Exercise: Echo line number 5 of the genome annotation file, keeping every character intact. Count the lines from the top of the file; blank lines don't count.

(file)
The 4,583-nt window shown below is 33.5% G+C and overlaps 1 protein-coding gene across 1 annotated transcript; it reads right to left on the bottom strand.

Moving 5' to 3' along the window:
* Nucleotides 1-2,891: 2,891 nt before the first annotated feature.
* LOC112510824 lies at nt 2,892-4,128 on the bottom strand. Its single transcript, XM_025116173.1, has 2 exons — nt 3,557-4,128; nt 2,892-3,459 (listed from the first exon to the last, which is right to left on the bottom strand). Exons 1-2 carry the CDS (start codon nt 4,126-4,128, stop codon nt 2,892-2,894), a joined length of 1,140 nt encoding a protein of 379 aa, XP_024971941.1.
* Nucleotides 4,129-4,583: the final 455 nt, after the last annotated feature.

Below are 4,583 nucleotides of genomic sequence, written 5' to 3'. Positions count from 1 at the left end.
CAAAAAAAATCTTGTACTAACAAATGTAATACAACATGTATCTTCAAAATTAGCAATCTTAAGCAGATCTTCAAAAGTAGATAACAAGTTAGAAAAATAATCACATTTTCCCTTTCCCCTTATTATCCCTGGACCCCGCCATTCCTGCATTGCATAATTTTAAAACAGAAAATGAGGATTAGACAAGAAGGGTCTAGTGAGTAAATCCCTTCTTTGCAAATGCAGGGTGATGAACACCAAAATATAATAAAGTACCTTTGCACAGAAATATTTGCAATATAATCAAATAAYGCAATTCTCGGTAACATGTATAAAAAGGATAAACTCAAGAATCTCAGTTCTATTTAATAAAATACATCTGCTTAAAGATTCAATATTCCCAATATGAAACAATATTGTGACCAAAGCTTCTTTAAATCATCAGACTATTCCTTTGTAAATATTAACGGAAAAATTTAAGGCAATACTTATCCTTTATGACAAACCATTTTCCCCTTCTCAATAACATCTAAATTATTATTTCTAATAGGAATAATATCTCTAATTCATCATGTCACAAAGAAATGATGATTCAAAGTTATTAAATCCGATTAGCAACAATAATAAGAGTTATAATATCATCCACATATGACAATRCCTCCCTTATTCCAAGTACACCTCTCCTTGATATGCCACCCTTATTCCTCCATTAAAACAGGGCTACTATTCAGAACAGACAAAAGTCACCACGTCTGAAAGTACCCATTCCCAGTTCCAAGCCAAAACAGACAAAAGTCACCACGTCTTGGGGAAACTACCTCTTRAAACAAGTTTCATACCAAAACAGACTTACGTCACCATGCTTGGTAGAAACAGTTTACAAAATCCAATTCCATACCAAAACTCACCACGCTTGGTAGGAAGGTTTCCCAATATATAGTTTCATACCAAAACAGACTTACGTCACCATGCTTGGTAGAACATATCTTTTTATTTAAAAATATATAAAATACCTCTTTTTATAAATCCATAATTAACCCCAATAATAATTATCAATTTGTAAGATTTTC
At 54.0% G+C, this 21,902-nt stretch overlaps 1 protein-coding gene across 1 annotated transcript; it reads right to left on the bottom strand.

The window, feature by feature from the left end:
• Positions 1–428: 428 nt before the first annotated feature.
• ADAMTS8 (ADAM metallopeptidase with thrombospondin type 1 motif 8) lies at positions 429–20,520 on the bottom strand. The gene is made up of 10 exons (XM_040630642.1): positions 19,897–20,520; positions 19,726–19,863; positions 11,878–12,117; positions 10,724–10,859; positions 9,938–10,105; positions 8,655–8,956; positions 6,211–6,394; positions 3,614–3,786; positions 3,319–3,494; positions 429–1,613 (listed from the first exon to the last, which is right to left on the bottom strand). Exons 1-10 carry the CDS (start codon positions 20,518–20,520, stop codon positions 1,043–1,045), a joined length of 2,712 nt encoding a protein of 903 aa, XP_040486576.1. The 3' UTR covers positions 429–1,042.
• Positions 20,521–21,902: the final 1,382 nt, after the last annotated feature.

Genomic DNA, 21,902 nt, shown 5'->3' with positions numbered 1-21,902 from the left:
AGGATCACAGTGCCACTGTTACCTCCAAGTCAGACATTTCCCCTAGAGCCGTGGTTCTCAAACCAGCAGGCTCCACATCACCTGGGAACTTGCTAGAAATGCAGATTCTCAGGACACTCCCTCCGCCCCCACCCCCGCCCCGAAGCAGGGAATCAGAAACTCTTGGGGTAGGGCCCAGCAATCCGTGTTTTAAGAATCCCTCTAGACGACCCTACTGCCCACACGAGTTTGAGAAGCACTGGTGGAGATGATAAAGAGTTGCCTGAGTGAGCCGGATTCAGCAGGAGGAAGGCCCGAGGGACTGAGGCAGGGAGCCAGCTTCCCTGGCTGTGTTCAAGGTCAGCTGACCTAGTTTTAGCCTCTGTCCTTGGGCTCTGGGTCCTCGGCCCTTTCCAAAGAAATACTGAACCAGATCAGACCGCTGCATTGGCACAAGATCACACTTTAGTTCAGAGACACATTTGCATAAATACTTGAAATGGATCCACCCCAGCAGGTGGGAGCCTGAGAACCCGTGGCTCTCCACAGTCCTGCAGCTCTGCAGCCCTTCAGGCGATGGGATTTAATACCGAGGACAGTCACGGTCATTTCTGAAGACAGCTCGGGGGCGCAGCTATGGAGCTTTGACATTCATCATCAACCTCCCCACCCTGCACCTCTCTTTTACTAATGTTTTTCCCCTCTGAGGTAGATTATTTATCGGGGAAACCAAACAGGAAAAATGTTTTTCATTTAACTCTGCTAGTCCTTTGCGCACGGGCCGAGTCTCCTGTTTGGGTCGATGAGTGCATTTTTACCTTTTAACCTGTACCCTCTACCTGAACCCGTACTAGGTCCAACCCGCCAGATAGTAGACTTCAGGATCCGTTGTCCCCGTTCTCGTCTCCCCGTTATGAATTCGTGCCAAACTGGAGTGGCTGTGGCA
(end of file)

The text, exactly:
* Nucleotides 4,129-4,583: the final 455 nt, after the last annotated feature.